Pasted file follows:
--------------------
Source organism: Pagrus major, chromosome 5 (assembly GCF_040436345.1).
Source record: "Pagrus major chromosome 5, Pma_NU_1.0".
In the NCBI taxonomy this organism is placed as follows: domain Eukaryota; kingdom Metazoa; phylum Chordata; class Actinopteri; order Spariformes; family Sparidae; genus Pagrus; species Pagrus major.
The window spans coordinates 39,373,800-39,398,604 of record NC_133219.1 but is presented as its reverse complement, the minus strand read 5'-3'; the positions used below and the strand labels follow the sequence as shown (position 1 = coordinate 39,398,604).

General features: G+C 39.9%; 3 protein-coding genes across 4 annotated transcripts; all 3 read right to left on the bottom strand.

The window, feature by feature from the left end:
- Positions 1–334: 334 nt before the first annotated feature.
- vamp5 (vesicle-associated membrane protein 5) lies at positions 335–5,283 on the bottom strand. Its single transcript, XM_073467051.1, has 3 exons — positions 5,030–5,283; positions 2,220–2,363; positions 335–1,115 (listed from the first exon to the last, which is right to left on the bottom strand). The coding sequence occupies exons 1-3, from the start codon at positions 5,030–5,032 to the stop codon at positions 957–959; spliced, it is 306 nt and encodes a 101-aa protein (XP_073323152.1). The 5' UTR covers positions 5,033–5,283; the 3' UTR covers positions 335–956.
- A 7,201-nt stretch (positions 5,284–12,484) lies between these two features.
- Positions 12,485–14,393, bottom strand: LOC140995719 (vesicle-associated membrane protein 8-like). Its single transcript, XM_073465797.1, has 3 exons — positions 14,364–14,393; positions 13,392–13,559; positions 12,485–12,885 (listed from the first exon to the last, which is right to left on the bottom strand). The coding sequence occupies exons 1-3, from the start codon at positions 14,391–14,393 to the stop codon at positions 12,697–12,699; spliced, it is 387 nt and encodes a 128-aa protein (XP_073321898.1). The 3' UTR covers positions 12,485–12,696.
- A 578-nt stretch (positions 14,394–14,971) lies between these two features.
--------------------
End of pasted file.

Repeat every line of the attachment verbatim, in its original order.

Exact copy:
Source organism: Pagrus major, chromosome 5 (assembly GCF_040436345.1).
Source record: "Pagrus major chromosome 5, Pma_NU_1.0".
In the NCBI taxonomy this organism is placed as follows: domain Eukaryota; kingdom Metazoa; phylum Chordata; class Actinopteri; order Spariformes; family Sparidae; genus Pagrus; species Pagrus major.
The window spans coordinates 39,373,800-39,398,604 of record NC_133219.1 but is presented as its reverse complement, the minus strand read 5'-3'; the positions used below and the strand labels follow the sequence as shown (position 1 = coordinate 39,398,604).

General features: G+C 39.9%; 3 protein-coding genes across 4 annotated transcripts; all 3 read right to left on the bottom strand.

The window, feature by feature from the left end:
- Positions 1–334: 334 nt before the first annotated feature.
- vamp5 (vesicle-associated membrane protein 5) lies at positions 335–5,283 on the bottom strand. Its single transcript, XM_073467051.1, has 3 exons — positions 5,030–5,283; positions 2,220–2,363; positions 335–1,115 (listed from the first exon to the last, which is right to left on the bottom strand). The coding sequence occupies exons 1-3, from the start codon at positions 5,030–5,032 to the stop codon at positions 957–959; spliced, it is 306 nt and encodes a 101-aa protein (XP_073323152.1). The 5' UTR covers positions 5,033–5,283; the 3' UTR covers positions 335–956.
- A 7,201-nt stretch (positions 5,284–12,484) lies between these two features.
- Positions 12,485–14,393, bottom strand: LOC140995719 (vesicle-associated membrane protein 8-like). Its single transcript, XM_073465797.1, has 3 exons — positions 14,364–14,393; positions 13,392–13,559; positions 12,485–12,885 (listed from the first exon to the last, which is right to left on the bottom strand). The coding sequence occupies exons 1-3, from the start codon at positions 14,391–14,393 to the stop codon at positions 12,697–12,699; spliced, it is 387 nt and encodes a 128-aa protein (XP_073321898.1). The 3' UTR covers positions 12,485–12,696.
- A 578-nt stretch (positions 14,394–14,971) lies between these two features.